There is a lot of buzz out there about decluttering and finding joy in your stuff. I fully support people getting rid of stuff and stopping getting new junk to clutter up their homes. I also want to suggest that you get your financial house in order, especially if you are retired. Most people have a lifetime of old 401ks, IRAs, bank accounts, and investments cluttering up their desk drawers.
Often, I see people with dozens of accounts scattered all over the place, insurance policies they can’t remember why they purchased them, and old retirement plans from jobs long gone. Spend some time this spring decluttering and finding joy in your finances.
First, gather all your accounts into similarly titled accounts. You only need one IRA account, one joint or individual account, and one Roth account. The exception is you must generally maintain retirement accounts at your current workplace until you have a separation of service. A brokerage account that allows you to hold mutual funds, stocks, CDs, and alternative investments is a perfect place to put those accounts. It will be easier to monitor. People mistakenly think they are diversifying by placing small IRAs at firms all over town. Generally, they are causing a nightmare for whoever must clean up the estate when they pass.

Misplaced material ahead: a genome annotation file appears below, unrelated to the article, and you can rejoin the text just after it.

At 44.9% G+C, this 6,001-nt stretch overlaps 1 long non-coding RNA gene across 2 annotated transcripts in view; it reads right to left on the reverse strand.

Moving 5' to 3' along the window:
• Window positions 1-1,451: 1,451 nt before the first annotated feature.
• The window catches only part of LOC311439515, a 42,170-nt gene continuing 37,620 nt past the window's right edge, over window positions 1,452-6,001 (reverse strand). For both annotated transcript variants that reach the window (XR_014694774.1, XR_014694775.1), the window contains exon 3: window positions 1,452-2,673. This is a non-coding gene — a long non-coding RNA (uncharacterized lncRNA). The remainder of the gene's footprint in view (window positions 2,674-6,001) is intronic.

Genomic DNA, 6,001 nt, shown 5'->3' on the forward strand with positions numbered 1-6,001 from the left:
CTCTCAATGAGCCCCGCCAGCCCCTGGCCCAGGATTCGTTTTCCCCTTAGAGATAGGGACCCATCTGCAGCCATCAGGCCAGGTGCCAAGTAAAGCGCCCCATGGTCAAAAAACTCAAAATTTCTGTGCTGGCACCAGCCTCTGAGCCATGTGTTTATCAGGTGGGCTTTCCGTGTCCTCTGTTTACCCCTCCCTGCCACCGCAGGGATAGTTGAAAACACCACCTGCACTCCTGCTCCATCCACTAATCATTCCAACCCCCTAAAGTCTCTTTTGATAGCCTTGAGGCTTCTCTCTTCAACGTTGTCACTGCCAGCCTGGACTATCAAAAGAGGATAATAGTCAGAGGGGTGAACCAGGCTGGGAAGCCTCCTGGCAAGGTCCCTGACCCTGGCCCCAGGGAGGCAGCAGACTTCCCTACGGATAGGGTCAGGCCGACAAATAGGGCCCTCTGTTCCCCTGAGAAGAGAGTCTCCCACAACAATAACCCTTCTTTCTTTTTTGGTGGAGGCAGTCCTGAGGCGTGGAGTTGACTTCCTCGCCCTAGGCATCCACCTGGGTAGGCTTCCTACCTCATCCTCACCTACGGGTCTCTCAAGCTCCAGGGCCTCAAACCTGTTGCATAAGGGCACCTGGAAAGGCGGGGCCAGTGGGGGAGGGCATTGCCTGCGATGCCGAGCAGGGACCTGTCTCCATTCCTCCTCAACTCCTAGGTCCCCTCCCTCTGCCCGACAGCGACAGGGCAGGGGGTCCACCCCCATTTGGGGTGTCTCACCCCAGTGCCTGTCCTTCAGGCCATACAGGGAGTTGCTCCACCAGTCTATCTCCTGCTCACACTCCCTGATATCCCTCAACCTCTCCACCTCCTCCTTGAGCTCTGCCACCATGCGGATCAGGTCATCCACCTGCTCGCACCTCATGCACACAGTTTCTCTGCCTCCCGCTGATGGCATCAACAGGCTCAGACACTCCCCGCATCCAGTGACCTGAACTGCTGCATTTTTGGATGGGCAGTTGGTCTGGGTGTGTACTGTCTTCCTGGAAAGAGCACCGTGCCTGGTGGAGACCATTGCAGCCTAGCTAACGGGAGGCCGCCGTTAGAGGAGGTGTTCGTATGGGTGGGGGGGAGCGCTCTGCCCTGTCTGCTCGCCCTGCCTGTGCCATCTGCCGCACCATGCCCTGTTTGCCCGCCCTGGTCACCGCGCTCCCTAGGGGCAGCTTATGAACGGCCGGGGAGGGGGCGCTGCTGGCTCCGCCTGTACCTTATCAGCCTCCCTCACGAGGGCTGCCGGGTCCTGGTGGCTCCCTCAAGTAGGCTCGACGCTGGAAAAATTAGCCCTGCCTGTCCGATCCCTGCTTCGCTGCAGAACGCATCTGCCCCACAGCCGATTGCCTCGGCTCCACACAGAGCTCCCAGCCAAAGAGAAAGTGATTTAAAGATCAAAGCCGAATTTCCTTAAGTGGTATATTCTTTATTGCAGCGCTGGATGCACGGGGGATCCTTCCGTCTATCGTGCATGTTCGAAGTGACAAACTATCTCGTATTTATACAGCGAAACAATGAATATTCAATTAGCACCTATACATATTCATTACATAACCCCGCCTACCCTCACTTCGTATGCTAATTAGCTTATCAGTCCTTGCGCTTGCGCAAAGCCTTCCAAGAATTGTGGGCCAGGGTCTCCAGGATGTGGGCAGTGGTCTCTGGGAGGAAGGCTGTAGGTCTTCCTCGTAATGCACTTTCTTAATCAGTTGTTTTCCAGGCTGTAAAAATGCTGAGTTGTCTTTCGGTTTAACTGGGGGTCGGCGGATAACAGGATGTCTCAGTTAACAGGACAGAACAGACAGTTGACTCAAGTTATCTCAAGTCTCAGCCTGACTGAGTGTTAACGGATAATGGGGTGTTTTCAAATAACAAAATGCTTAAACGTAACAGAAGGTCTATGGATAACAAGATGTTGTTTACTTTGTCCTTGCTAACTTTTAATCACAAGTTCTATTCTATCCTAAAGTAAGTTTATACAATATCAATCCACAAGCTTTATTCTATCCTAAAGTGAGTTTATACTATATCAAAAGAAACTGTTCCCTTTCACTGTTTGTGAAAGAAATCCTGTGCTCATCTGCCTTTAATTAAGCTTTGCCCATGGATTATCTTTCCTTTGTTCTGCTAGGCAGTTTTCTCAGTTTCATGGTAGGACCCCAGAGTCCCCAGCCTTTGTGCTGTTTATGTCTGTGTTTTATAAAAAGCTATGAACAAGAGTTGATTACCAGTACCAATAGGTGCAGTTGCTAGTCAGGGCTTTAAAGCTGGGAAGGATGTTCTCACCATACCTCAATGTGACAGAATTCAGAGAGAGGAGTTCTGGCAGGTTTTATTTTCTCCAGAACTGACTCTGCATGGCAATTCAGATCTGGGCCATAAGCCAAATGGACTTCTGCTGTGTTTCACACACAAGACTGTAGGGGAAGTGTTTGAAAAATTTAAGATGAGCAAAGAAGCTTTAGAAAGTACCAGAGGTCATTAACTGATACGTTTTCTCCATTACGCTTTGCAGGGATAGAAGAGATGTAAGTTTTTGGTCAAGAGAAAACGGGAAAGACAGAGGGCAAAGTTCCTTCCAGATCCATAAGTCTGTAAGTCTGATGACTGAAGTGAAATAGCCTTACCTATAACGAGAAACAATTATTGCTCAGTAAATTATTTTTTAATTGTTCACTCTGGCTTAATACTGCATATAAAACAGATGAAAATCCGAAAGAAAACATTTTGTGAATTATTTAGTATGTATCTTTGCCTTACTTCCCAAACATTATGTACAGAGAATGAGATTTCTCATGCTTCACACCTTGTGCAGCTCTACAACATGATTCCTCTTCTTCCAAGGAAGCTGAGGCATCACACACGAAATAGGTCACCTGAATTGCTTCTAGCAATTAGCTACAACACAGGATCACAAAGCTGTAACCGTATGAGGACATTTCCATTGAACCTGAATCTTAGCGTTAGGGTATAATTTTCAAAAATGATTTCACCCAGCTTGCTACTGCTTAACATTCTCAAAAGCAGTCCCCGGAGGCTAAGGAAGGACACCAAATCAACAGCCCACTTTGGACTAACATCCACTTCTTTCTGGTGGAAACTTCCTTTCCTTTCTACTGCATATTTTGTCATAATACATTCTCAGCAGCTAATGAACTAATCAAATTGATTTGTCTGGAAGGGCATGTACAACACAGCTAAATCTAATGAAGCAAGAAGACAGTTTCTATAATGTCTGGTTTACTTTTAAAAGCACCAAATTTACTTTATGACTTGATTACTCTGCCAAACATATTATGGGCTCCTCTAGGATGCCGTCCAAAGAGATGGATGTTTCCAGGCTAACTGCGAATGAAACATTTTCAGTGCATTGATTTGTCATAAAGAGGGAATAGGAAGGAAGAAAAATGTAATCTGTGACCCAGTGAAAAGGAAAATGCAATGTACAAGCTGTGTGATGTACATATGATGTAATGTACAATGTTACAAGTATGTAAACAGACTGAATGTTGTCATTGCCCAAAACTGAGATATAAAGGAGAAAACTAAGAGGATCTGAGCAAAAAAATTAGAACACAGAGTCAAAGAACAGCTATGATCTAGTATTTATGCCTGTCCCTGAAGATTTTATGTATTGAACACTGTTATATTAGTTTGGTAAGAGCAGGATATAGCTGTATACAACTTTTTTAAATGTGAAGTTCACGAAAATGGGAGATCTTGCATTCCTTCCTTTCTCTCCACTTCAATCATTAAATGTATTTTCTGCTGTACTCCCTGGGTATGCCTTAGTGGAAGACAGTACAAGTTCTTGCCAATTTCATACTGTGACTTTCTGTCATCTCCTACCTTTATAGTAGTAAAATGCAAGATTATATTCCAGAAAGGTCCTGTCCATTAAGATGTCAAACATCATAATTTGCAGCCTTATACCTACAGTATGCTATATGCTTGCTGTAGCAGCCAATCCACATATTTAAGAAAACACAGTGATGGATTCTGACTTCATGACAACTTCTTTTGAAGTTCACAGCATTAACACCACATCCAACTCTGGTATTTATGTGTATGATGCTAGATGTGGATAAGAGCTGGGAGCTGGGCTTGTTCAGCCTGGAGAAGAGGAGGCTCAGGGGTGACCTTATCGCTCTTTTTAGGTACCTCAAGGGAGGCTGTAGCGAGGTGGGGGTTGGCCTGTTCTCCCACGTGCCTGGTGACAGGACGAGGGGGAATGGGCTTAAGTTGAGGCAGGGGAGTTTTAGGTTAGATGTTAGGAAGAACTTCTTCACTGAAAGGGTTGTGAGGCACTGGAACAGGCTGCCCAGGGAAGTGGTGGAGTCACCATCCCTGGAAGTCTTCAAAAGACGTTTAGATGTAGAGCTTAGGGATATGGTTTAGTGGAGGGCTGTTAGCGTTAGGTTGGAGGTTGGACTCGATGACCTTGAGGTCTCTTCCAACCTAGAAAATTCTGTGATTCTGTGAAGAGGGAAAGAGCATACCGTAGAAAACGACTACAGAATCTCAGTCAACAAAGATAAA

Next, make sure that all your beneficiaries are correct on IRA’s and workplace retirement accounts. If you have multiple children and plan on leaving equally, have it on the beneficiary form. Do not leave to one child and expect them to divvy it up. They are not legally obligated to do so, even if your will says to. In addition, you are potentially causing a tax problem and family fights.
For non-retirement accounts, you should add a Transfer on Death (TOD) or Pay on Death (POD) option. This functions like a beneficiary on an account. For example, you can have a joint account with your spouse with a TOD to your three children. If you pass away, your spouse is still the owner of the account. The children have no privileges to the money while one of you are alive (unless you make them a joint owner). Only once the second person passes away, do they gain access to the account. The asset does not go through the lengthy probate process.
Make sure to speak with an attorney about how best to pass your real estate on as it can be more complicated. Again, having just one child as a joint owner can cause bad feelings later. A well-crafted trust can help avoid this.
Do a review of all your insurance policies as well. Consider the premiums, cash values, and purpose of them. Life insurance can have many uses, from family protection, liquidity needs if someone dies prematurely, or business continuity planning. Make sure the beneficiaries are correct as well. Don’t just cancel with out reviewing with a professional. You might have options such as a smaller paid up policy or using the cash value to leverage an insurance product you might need later in life, like a long-term care policy or a fixed annuity.
A little effort now, can save someone a lot of hassle later. In addition, you may find new file space and joy again in your financial life.